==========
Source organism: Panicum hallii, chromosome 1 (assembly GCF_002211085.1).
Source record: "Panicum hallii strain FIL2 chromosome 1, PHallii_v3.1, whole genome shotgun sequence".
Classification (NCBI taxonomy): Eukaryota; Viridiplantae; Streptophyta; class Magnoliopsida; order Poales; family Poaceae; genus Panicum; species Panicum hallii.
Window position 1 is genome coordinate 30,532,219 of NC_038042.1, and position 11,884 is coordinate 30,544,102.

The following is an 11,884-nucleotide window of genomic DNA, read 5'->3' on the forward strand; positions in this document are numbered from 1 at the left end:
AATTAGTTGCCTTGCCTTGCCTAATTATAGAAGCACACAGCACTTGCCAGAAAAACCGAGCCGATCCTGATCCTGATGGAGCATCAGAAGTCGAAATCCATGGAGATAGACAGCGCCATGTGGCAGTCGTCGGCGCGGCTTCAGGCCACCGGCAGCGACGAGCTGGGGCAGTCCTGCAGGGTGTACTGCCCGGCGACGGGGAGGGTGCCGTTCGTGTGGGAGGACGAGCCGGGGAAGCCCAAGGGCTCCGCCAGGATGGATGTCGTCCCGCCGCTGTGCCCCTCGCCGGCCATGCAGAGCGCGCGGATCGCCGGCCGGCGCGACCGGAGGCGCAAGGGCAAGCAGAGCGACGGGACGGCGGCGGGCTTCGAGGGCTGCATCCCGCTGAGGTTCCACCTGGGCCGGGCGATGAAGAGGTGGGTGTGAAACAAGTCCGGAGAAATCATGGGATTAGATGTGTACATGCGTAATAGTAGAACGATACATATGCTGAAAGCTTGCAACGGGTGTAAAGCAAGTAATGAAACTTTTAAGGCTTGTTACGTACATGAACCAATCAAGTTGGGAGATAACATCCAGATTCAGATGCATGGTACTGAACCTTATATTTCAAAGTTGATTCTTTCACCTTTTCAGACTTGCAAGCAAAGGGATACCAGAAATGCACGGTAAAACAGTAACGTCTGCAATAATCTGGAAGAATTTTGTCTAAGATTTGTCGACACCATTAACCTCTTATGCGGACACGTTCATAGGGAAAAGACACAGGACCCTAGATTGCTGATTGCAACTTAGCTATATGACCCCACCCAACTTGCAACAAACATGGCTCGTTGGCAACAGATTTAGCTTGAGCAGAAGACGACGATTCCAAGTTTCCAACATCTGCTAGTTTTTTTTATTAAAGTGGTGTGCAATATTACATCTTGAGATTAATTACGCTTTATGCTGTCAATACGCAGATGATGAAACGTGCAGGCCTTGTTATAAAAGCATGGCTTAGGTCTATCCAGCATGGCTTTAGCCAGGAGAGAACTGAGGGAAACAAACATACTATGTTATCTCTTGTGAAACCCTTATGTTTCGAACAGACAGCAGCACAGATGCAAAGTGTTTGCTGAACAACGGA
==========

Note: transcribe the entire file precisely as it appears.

Source organism: Panicum hallii, chromosome 1 (assembly GCF_002211085.1).
Source record: "Panicum hallii strain FIL2 chromosome 1, PHallii_v3.1, whole genome shotgun sequence".
Classification (NCBI taxonomy): Eukaryota; Viridiplantae; Streptophyta; class Magnoliopsida; order Poales; family Poaceae; genus Panicum; species Panicum hallii.
Window position 1 is genome coordinate 30,532,219 of NC_038042.1, and position 11,884 is coordinate 30,544,102.

The following is an 11,884-nucleotide window of genomic DNA, read 5'->3' on the forward strand; positions in this document are numbered from 1 at the left end:
AATTAGTTGCCTTGCCTTGCCTAATTATAGAAGCACACAGCACTTGCCAGAAAAACCGAGCCGATCCTGATCCTGATGGAGCATCAGAAGTCGAAATCCATGGAGATAGACAGCGCCATGTGGCAGTCGTCGGCGCGGCTTCAGGCCACCGGCAGCGACGAGCTGGGGCAGTCCTGCAGGGTGTACTGCCCGGCGACGGGGAGGGTGCCGTTCGTGTGGGAGGACGAGCCGGGGAAGCCCAAGGGCTCCGCCAGGATGGATGTCGTCCCGCCGCTGTGCCCCTCGCCGGCCATGCAGAGCGCGCGGATCGCCGGCCGGCGCGACCGGAGGCGCAAGGGCAAGCAGAGCGACGGGACGGCGGCGGGCTTCGAGGGCTGCATCCCGCTGAGGTTCCACCTGGGCCGGGCGATGAAGAGGTGGGTGTGAAACAAGTCCGGAGAAATCATGGGATTAGATGTGTACATGCGTAATAGTAGAACGATACATATGCTGAAAGCTTGCAACGGGTGTAAAGCAAGTAATGAAACTTTTAAGGCTTGTTACGTACATGAACCAATCAAGTTGGGAGATAACATCCAGATTCAGATGCATGGTACTGAACCTTATATTTCAAAGTTGATTCTTTCACCTTTTCAGACTTGCAAGCAAAGGGATACCAGAAATGCACGGTAAAACAGTAACGTCTGCAATAATCTGGAAGAATTTTGTCTAAGATTTGTCGACACCATTAACCTCTTATGCGGACACGTTCATAGGGAAAAGACACAGGACCCTAGATTGCTGATTGCAACTTAGCTATATGACCCCACCCAACTTGCAACAAACATGGCTCGTTGGCAACAGATTTAGCTTGAGCAGAAGACGACGATTCCAAGTTTCCAACATCTGCTAGTTTTTTTTATTAAAGTGGTGTGCAATATTACATCTTGAGATTAATTACGCTTTATGCTGTCAATACGCAGATGATGAAACGTGCAGGCCTTGTTATAAAAGCATGGCTTAGGTCTATCCAGCATGGCTTTAGCCAGGAGAGAACTGAGGGAAACAAACATACTATGTTATCTCTTGTGAAACCCTTATGTTTCGAACAGACAGCAGCACAGATGCAAAGTGTTTGCTGAACAACGGA